That is why the Lord told the disciples, “Carry no purse, no haversack, no sandals.” This is to remind them that the mission is not the work of human hands but the work of God. The Lord works through and in us.  This motif is repeated in the bible in many different ways.  When David fought with Goliath, he said, “that all the earth may know that there is a God in Israel, and that all this assembly may know that the Lord saves not with sword and spear; for the battle is the Lord’s and he will give you into our hand.”  (1 Sm 17:46f)  Total reliance and dependence on Him alone is the cause of our victory.  This was what St Paul felt when he wrote, “But the Lord stood by me and gave me power, so that through me the whole message might be proclaimed for all the pagans to hear.”  The Lord will never leave us completely alone.  The Lord encourages us that as far as possible, we should proclaim the gospel, never alone but with our brothers and sisters.  We must bear in mind that the Lord “sen(t) them out in pairs” to strengthen them in their mission.  Mission must be accomplished in communion with the Lord and His Church.  In this way, our mission would be fruitful.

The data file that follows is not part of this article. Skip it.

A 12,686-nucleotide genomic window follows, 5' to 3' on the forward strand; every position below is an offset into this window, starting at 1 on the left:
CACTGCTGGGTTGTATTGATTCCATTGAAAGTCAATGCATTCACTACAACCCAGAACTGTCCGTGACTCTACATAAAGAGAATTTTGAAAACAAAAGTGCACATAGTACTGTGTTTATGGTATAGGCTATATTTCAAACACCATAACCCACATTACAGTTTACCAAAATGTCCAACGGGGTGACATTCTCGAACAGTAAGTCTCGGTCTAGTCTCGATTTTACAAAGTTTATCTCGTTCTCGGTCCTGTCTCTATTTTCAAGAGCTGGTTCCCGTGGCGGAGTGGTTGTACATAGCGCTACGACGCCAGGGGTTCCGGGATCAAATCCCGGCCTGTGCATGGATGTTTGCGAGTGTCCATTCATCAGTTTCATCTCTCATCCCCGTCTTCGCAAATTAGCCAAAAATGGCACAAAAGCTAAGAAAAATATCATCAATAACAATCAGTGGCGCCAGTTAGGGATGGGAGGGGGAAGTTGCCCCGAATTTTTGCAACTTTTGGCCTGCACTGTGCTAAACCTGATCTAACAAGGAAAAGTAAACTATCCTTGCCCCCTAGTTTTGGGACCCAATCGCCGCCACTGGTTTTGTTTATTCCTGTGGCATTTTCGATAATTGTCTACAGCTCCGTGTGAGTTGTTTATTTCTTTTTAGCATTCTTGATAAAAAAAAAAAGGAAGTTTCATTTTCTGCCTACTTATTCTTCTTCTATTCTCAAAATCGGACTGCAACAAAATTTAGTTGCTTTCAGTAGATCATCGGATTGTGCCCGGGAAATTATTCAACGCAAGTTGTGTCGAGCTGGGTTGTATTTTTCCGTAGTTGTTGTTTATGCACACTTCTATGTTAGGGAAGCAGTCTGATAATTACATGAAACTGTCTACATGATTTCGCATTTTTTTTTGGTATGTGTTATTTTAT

Written by The Most Rev William Goh, Roman Catholic Archbishop of Singapore © All Rights Reserved

Best Practices for Using the Daily Scripture Reflections
  • Encounter God through the spirit of prayer and the scripture by reflecting and praying the Word of God daily. The purpose is to bring you to prayer and to a deeper union with the Lord on the level of the heart.
  • Daily reflections when archived will lead many to accumulate all the reflections of the week and pray in one sitting. This will compromise your capacity to enter deeply into the Word of God, as the tendency is to read for knowledge rather than a prayerful reading of the Word for the purpose of developing a personal and affective relationship with the Lord.
  • It is more important to pray deeply, not read widely. The current reflections of the day would be more than sufficient for anyone who wants to pray deeply and be led into an intimacy with the Lord.